Let me return to B-school again. The first year was largely required courses in management, accounting, finance, operations, marketing, ethics, leadership, and strategy (a general background in major facets of business operations). In the second year, students selected a major and they largely took courses in their major. If you selected marketing, it meant that you were selecting a career path in the marketing department of a corporation; you self-selected yourself out of a job in investment banking and maybe management consulting too. If finance, you were shooting for a career in investment banking, the finance department of a corporation, or management consulting; you self-selected yourself out of a job in marketing, etc. Even at one of the most elite B-schools, it simply was not true that the world was our oyster in terms of all possibilities.
In that fairly large school (almost 800 students per class), students sorted out in noticeable patterns very early: there were the investment bankers, the management consultants, the corporate managers, the entrepreneurs and the techies. Career decisions had to be made fairly quickly because business school moved fairly quickly in two years. Moreover, by having only one year to concentrate in a field, the courses were fairly standard and core. For me, it was Corporate Finance, Securities Analysis, Speculative Markets (derivatives), International Finance, M&A Accounting, and Investment Banking, among other courses. I can’t think of a quirky course and, since business schools take market input very seriously, a curriculum that has too many quirky courses would suffer in reputation and employment outcomes. Corporations, investment banks, and management consulting firms want their recruits ready to work from day one. Increasingly the market is imposing this discipline on the legal profession as well by rejecting their invoices and denying engagements.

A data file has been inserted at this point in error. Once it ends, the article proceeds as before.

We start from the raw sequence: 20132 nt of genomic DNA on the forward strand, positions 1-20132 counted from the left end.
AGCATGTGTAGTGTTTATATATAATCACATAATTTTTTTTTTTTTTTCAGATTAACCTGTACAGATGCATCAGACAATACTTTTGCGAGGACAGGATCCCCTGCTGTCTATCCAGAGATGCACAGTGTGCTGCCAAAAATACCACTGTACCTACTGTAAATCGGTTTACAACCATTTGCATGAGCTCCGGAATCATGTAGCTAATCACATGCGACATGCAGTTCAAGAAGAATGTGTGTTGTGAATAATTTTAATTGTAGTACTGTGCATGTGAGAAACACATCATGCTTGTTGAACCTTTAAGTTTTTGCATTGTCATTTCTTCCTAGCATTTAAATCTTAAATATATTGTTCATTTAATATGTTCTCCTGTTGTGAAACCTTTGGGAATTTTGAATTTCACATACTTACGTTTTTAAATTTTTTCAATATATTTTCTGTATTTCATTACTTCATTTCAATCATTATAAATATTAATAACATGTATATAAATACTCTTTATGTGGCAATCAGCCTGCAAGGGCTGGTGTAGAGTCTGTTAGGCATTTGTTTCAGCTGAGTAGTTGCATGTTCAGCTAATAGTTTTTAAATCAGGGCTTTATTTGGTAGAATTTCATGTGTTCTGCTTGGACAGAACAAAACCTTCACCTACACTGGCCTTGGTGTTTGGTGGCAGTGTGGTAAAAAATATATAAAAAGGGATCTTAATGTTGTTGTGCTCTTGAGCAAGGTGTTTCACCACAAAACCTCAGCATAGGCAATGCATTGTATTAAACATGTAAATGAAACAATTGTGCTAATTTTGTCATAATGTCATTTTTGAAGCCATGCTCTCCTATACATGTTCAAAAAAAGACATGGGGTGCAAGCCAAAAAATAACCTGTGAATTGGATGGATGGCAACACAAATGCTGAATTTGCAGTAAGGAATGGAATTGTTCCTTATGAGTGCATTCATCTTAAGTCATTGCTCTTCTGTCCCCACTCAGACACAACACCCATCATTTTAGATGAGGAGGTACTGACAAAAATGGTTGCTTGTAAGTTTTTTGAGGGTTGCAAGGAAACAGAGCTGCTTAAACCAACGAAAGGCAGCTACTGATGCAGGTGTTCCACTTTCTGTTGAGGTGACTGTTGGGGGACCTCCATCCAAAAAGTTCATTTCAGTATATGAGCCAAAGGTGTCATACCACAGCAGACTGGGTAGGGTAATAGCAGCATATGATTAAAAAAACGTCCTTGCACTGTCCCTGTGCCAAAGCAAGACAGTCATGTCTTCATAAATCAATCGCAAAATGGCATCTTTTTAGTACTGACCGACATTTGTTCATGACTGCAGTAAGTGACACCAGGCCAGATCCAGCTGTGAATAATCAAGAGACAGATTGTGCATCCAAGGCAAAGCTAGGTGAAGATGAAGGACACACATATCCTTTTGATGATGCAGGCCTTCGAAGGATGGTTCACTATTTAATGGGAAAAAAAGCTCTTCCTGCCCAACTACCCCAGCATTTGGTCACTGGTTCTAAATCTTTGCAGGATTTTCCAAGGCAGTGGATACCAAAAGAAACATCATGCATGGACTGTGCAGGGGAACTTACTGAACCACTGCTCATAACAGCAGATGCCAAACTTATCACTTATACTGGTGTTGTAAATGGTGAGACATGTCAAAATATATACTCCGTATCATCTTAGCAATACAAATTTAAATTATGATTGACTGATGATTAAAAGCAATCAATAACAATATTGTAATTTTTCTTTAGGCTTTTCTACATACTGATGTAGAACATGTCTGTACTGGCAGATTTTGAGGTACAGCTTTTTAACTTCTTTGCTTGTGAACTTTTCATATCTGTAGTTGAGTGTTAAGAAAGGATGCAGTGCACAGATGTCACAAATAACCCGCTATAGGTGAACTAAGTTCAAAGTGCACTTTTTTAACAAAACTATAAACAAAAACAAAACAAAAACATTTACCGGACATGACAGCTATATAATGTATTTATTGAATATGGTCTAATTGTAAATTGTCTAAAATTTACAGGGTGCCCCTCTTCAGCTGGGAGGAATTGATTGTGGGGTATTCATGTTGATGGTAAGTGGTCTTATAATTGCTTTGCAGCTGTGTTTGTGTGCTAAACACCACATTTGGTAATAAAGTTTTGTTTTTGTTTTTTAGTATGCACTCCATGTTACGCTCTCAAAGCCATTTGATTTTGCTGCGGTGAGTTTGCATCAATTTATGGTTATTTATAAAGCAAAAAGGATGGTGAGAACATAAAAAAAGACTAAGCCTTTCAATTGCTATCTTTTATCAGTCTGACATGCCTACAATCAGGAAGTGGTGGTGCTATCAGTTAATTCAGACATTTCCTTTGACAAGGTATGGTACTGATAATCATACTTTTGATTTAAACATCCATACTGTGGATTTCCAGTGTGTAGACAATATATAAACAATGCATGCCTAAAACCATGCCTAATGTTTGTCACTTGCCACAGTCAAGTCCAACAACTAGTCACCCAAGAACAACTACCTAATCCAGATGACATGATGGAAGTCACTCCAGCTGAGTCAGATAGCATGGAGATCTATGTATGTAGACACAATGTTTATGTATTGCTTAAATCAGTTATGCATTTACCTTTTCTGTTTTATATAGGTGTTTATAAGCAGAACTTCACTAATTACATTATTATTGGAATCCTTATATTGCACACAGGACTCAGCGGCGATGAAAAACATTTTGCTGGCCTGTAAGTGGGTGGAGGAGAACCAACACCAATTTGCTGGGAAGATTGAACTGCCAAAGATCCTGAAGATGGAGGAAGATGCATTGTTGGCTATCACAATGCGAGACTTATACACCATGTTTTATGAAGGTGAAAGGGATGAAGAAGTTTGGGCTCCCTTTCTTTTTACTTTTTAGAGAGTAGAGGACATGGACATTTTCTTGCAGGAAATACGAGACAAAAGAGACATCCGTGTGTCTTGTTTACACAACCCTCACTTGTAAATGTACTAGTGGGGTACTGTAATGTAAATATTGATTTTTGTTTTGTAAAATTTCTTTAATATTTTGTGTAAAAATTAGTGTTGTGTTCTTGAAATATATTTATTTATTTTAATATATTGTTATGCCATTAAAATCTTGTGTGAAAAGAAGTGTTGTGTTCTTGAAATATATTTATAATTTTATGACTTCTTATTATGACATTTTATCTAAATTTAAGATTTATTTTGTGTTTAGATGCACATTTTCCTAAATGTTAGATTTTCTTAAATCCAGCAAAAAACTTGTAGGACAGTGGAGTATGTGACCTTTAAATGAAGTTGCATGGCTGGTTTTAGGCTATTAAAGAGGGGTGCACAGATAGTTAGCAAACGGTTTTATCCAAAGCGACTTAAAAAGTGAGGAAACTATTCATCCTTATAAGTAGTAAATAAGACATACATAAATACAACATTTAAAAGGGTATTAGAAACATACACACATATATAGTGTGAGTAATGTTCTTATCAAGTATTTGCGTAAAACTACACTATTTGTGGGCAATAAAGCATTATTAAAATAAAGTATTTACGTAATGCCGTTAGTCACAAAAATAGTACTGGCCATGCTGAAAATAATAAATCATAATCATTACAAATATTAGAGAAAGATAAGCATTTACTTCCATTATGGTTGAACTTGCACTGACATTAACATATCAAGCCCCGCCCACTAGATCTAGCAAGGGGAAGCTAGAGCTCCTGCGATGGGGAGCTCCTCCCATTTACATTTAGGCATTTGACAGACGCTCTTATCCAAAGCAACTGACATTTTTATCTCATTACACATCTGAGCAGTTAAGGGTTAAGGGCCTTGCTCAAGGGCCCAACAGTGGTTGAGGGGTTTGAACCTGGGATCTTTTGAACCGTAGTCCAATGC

In light of the limitation of the law school admissions policy, and the fact that entering law students don’t know very much, including what lawyers really do and legal career paths, it might make sense to use 1L to provide as much information as possible on legal careers and options. This could be done through formal programmatic partnerships with the profession: speakers, mentorship, “shadowing” and day visit programs, “meet and greets,” presentations on the “anatomy” of a deal or case, etc. Law schools need this sort of activitiy far more than business schools because of the experience gap.
This concerted effort would require institutional commitment and structure beyond the always-maligned career development office and the sporadic efforts of student organizations. It would require mobilization of a network of alumni and professionals in the furtherance of education and training. The pay-off is that systematic professionalization at a fairly early stage might prepare students to be more focused and directed in 2L and 3L.